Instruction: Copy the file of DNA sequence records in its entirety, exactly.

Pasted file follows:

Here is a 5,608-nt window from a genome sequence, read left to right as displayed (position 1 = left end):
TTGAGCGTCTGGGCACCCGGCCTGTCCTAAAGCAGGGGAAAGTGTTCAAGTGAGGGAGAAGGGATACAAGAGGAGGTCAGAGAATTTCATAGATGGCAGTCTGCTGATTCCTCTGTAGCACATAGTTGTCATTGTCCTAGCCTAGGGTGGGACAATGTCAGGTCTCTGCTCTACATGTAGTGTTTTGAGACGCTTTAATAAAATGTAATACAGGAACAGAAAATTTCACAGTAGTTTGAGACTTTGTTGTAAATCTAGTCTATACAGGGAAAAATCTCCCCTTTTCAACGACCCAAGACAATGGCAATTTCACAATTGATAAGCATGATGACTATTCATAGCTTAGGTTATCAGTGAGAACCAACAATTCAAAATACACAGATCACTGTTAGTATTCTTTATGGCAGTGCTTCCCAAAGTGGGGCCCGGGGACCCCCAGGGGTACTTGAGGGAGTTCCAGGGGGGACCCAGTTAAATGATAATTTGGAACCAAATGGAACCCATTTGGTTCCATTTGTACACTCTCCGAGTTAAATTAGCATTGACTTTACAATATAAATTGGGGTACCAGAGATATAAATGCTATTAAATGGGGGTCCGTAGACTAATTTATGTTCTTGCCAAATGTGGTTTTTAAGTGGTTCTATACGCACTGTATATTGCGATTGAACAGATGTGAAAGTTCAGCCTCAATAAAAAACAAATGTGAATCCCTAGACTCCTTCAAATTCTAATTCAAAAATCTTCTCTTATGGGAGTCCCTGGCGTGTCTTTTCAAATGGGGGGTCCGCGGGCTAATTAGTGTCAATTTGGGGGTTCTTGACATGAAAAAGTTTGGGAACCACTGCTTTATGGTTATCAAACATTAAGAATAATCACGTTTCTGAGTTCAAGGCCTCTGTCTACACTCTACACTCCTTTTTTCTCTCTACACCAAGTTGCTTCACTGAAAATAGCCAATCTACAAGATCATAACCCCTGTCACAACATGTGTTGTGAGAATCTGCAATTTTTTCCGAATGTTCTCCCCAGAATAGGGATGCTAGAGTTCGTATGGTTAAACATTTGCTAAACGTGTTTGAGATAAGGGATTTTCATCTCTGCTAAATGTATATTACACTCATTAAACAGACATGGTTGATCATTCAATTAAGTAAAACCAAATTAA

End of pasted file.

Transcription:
Here is a 5,608-nt window from a genome sequence, read left to right as displayed (position 1 = left end):
TTGAGCGTCTGGGCACCCGGCCTGTCCTAAAGCAGGGGAAAGTGTTCAAGTGAGGGAGAAGGGATACAAGAGGAGGTCAGAGAATTTCATAGATGGCAGTCTGCTGATTCCTCTGTAGCACATAGTTGTCATTGTCCTAGCCTAGGGTGGGACAATGTCAGGTCTCTGCTCTACATGTAGTGTTTTGAGACGCTTTAATAAAATGTAATACAGGAACAGAAAATTTCACAGTAGTTTGAGACTTTGTTGTAAATCTAGTCTATACAGGGAAAAATCTCCCCTTTTCAACGACCCAAGACAATGGCAATTTCACAATTGATAAGCATGATGACTATTCATAGCTTAGGTTATCAGTGAGAACCAACAATTCAAAATACACAGATCACTGTTAGTATTCTTTATGGCAGTGCTTCCCAAAGTGGGGCCCGGGGACCCCCAGGGGTACTTGAGGGAGTTCCAGGGGGGACCCAGTTAAATGATAATTTGGAACCAAATGGAACCCATTTGGTTCCATTTGTACACTCTCCGAGTTAAATTAGCATTGACTTTACAATATAAATTGGGGTACCAGAGATATAAATGCTATTAAATGGGGGTCCGTAGACTAATTTATGTTCTTGCCAAATGTGGTTTTTAAGTGGTTCTATACGCACTGTATATTGCGATTGAACAGATGTGAAAGTTCAGCCTCAATAAAAAACAAATGTGAATCCCTAGACTCCTTCAAATTCTAATTCAAAAATCTTCTCTTATGGGAGTCCCTGGCGTGTCTTTTCAAATGGGGGGTCCGCGGGCTAATTAGTGTCAATTTGGGGGTTCTTGACATGAAAAAGTTTGGGAACCACTGCTTTATGGTTATCAAACATTAAGAATAATCACGTTTCTGAGTTCAAGGCCTCTGTCTACACTCTACACTCCTTTTTTCTCTCTACACCAAGTTGCTTCACTGAAAATAGCCAATCTACAAGATCATAACCCCTGTCACAACATGTGTTGTGAGAATCTGCAATTTTTTCCGAATGTTCTCCCCAGAATAGGGATGCTAGAGTTCGTATGGTTAAACATTTGCTAAACGTGTTTGAGATAAGGGATTTTCATCTCTGCTAAATGTATATTACACTCATTAAACAGACATGGTTGATCATTCAATTAAGTAAAACCAAATTAA